Ozarksgardener - welcome to the forum.
If you want to give the tumbler a try don't worry about the rust. Start loading it up. Hopefully the tumbler has lots of holes in it for air circulation. If not you will end up with a sloppy, smelly mess instead of compost.
Don't worry about drying your kitchen scraps - just toss them in. Make use of your coffee grounds, filters, tea bags and crushed egg shells. Add a handful of garden soil to get some microbes in the mix and add some browns - mulched leaves, shredded newspaper (black and white only), shredded toilet paper and paper towel tubes. If you use shred news paper add a little at a time so you don't end up with messy wads of paper.
Since I dump my kitchen scraps daily I don't need a large container on the counter. It is a plastic container, probably 1/2 gallon.
If you want a larger container and don't have a kitty litter or laundry detergent bucket visit the fast food joints. They get their sliced pickles in 5 gallon buckets. DQ also gets frozen strawberries in 5 gallon buckets. They are sturdy, have a snap on lid, a good handle and can be gotten for little or nothing. I have found many uses for those buckets.
When I first attempted composting I just piled up leaves and grass clippings. It was Okay but not the best. It was kind of an eye sore, it was a pain to turn and I did not have a good balance of browns and greens.
I now have 2 4' x 4' x 4' boxes made from scrap lumber and chicken wire. They are adjacent to each other to make tossing easier. I find it much easier to toss from bin to bin rather than turning one bin. I do not have critter problems so the tops are open and the front of the boxes is mostly open with an 18" footer to keep the compost in the box. The open front makes tossing and removing for use very easy. My neighbor wanted compost bins but did not have scrap lumber. She scrounged around and got her hands on wood pallets. She screwed them together to create the sides and backs. G cut down a pallet so she could have a footer on the front.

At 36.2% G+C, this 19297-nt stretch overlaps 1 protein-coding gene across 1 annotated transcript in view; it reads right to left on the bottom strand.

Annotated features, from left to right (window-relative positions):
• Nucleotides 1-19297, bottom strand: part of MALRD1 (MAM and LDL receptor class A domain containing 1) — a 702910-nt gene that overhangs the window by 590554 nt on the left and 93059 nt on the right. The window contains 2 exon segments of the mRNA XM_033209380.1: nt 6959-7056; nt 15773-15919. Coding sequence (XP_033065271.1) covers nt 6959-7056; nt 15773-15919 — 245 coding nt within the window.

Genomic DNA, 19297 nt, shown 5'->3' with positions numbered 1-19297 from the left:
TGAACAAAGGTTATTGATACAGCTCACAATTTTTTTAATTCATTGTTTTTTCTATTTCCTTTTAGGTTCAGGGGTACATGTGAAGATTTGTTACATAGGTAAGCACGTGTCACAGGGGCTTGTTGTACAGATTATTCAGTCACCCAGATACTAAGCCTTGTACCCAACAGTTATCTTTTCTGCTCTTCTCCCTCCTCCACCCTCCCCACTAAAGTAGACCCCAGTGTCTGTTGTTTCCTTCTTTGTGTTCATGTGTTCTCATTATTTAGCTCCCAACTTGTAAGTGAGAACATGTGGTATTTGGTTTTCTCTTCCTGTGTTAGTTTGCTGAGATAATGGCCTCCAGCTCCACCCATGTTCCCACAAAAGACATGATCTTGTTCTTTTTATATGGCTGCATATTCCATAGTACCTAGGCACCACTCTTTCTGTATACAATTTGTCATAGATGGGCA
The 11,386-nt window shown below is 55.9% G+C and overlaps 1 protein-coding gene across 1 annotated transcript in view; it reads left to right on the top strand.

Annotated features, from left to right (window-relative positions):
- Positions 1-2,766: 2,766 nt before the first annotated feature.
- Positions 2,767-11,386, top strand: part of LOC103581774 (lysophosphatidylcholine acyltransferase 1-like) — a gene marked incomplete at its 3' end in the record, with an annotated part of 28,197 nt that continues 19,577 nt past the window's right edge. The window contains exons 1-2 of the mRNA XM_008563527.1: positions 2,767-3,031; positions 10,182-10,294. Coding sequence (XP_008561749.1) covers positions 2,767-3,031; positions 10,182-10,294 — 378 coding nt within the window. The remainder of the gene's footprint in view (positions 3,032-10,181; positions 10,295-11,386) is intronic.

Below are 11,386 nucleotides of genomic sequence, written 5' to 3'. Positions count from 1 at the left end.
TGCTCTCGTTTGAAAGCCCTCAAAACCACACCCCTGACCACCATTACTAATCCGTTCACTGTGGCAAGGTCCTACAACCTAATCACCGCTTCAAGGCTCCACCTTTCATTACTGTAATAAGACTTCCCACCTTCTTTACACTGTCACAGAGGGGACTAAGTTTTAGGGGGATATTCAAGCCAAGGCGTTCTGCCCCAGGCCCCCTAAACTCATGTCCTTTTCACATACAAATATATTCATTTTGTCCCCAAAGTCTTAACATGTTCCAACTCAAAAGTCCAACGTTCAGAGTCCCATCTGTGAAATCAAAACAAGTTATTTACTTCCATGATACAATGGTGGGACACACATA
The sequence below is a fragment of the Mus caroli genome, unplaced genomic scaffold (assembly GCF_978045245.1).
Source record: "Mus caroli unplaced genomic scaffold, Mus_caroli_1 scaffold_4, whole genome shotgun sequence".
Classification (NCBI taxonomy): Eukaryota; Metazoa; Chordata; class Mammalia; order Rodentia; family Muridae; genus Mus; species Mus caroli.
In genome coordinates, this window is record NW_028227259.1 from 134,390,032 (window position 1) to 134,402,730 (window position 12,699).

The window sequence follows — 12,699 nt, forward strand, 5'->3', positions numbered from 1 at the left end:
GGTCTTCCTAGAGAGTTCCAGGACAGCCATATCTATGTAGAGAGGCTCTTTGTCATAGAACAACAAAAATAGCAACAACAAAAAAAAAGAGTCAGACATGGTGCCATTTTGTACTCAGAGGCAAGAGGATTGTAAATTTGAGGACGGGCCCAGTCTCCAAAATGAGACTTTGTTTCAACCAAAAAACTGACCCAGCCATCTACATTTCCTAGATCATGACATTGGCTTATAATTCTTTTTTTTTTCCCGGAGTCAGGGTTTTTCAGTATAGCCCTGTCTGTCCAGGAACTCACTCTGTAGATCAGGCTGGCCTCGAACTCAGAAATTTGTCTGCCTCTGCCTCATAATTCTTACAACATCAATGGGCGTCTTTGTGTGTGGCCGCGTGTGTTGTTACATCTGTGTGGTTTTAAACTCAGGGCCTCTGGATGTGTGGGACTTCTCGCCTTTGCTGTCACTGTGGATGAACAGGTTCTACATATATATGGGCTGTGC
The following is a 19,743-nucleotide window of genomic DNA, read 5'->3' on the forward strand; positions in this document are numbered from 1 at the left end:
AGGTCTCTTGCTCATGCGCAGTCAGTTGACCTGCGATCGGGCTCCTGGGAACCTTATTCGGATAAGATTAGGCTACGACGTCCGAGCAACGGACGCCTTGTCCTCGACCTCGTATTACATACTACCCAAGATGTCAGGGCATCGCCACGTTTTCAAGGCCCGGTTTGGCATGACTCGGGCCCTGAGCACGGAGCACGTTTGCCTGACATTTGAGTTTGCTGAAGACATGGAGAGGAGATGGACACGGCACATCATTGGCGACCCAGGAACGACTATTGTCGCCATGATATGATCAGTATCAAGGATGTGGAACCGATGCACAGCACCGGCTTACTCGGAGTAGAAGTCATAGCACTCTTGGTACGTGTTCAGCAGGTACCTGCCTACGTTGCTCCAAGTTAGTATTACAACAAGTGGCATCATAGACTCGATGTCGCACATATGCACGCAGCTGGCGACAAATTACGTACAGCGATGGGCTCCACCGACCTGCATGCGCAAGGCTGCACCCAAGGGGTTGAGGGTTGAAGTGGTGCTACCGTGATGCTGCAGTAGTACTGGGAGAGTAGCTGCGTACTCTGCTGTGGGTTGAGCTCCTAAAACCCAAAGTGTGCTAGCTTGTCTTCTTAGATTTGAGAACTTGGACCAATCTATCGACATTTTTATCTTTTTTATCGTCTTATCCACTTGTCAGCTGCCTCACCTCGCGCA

In prior years I had no problem collecting browns. We had an enormous live oak in the yard. Last fall we had to have it removed.
The branches were splitting from their own weight and were a danger to G's shop, the patio and the house. I will have to get creative for my browns. For now I will have to rely on shredded paper and tubes. In the fall I can collect bags of leaves left curbside in the neighborhood before they are picked up by the yard waste service.
Caution: once you find a composting system that you are comfortable with you will be hooked for life!
Do check out the stickies on composting. Great information especially for a beginner.